Search Hack – Google Site Search

Show Notes: How to use Google site search to search a website that doesn’t have a good search engine, or doesn’t have one at all. Google’s Site Search will help you find exactly what you need! This tip comes from the hour-long Premium Membership “Elevenses with Lisa” video called 5 Genealogy Search Hacks. Premium Members can download the exclusive cheat sheet PDF on the show notes page.

Watch the Video

Show Notes

(Downloadable ad-free Show Notes handout & cheat sheet for Premium Members.)

Use Google’s Site search to dig into websites:

  • that don’t have a search feature,
  • that have a search feature that’s not great,
  • or to double-check that you found everything at that site.

Essentially, you can use Google Site search as a custom search engine for a specific website.

For example, USGenWeb is a free genealogy website that has been around for a long time and has a vast number of pages and content. There isn’t a search box on the home page, but you can click Search & Site Map in the menu. However, you’ll notice that their search engine is powered by a third party called FreeFind which has been around since 1998. Because it’s free and a third party, the search field is definitely not secure. Since that’s the case, you might as well use the largest and most powerful search engine in the world, Google,  to search to run your search instead. Google’s site search is the way to do that.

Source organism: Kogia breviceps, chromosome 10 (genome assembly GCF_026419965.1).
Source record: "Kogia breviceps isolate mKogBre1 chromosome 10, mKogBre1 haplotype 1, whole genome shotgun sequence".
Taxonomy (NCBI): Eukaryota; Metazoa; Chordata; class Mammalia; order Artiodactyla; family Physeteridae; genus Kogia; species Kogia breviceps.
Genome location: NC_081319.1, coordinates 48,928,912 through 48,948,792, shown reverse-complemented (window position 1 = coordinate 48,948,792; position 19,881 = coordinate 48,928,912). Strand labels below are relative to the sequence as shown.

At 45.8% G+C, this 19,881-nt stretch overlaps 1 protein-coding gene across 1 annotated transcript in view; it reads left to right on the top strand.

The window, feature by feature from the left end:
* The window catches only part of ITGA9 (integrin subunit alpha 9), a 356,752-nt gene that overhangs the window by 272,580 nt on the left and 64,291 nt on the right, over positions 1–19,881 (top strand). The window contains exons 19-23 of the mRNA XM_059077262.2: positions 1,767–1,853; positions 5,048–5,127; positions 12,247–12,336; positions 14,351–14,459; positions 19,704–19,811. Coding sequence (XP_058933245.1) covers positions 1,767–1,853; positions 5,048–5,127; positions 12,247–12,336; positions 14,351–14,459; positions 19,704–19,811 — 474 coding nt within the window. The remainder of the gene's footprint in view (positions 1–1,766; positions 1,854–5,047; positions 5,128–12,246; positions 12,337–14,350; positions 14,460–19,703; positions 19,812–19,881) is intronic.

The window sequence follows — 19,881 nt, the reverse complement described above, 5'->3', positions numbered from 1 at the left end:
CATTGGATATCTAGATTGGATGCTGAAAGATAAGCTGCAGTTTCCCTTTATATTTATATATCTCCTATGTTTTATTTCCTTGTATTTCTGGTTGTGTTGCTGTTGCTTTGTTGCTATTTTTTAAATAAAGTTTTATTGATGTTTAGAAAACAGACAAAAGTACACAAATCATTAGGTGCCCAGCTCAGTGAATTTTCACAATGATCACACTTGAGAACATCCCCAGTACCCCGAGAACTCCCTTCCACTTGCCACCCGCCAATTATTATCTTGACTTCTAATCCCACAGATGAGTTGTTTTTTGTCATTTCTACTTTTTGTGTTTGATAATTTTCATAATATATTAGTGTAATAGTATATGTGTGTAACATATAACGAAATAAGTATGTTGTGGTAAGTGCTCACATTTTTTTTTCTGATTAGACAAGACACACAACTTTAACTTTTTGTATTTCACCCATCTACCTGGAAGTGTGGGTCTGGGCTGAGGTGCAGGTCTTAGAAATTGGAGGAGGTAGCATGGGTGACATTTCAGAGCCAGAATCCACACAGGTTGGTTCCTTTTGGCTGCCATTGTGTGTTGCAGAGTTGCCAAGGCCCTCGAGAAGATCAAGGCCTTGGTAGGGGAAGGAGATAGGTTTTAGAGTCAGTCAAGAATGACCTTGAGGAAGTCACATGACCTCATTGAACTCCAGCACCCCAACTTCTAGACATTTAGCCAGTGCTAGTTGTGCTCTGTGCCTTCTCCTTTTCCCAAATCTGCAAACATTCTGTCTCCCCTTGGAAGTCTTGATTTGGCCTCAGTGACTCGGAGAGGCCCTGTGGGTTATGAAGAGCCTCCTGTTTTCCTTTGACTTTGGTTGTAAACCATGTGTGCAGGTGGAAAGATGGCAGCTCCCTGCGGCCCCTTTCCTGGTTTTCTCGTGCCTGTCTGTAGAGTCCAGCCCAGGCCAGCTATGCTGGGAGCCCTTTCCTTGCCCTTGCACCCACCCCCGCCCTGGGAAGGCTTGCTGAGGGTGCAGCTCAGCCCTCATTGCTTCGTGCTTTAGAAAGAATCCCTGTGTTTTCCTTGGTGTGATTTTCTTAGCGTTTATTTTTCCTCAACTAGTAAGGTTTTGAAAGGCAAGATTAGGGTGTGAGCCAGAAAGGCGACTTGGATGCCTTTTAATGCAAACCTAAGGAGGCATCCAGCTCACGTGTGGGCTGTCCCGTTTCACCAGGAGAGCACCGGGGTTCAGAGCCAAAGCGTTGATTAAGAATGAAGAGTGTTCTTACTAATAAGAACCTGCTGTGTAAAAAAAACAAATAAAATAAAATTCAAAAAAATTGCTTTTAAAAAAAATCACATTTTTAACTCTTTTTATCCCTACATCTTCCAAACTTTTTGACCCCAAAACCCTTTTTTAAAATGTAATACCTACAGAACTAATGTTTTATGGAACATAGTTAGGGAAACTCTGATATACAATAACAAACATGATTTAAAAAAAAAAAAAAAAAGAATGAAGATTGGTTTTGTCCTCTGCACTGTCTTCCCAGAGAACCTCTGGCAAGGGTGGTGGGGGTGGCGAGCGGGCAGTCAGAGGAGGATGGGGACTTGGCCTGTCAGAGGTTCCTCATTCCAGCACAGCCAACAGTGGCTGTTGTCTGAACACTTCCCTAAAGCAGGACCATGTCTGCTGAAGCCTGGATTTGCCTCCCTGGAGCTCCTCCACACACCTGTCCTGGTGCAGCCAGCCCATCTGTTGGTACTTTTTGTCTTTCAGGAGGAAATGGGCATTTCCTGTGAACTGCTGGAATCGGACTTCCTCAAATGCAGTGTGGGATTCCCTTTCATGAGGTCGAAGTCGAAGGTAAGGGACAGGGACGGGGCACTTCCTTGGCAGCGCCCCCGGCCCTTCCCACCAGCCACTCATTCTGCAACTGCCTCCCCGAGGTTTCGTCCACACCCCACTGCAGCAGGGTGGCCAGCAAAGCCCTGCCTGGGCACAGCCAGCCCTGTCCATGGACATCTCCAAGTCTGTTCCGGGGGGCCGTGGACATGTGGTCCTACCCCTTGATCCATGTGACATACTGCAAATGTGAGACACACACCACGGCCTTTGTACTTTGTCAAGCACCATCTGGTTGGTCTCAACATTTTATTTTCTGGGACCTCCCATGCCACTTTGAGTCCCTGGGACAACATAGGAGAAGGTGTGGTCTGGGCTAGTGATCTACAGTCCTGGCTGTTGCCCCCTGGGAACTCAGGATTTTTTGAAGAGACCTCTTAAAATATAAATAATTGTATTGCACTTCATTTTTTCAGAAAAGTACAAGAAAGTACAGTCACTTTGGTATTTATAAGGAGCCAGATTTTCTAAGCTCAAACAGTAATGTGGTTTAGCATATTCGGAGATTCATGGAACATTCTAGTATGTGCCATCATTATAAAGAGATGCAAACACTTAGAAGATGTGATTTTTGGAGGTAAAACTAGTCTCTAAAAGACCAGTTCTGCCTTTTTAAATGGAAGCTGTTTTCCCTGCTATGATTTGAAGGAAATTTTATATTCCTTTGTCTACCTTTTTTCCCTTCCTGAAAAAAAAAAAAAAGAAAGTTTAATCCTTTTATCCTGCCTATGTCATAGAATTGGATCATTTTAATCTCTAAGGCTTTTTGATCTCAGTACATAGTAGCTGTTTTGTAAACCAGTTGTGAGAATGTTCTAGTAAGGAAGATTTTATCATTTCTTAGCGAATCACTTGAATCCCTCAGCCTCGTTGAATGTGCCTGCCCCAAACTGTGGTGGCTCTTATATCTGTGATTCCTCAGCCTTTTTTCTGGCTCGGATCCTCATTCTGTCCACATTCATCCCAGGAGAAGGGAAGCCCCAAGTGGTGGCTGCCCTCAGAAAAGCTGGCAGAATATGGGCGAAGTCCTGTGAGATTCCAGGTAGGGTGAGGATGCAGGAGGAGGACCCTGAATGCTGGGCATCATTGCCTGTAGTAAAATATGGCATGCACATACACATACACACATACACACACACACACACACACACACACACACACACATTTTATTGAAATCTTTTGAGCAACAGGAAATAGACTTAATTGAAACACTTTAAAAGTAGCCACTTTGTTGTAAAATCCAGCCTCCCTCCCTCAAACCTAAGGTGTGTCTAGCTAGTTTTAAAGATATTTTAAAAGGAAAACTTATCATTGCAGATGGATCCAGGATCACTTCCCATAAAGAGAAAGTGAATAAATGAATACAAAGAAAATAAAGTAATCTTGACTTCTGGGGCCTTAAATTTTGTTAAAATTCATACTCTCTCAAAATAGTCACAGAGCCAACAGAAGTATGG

A note about websites like USGenWeb: Make sure that you are searching the correct website.
Notice the URL for the USGenWeb website: https://usgenweb.org/index.html. Click the desired state on the map on the home page. Now, look at the URL again.

Example: Indiana  http://ingenweb.org/

Notice that it’s actually a different website. Each state has the two-letter state abbreviation at the beginning of the URL. Use the state address when conducting a site search.

Example Search: If I wanted to find all mentions of a surname in the state, my site search would look like this:

Hulse site:http://ingenweb.org/

You can use the Google search operators listed in my book The Genealogist’s Google Toolbox to be even more specific about what you want to find.

The Genealogist's Google Toolbox Third edition Lisa Louise Cooke

Available in the Genealogy Gems Store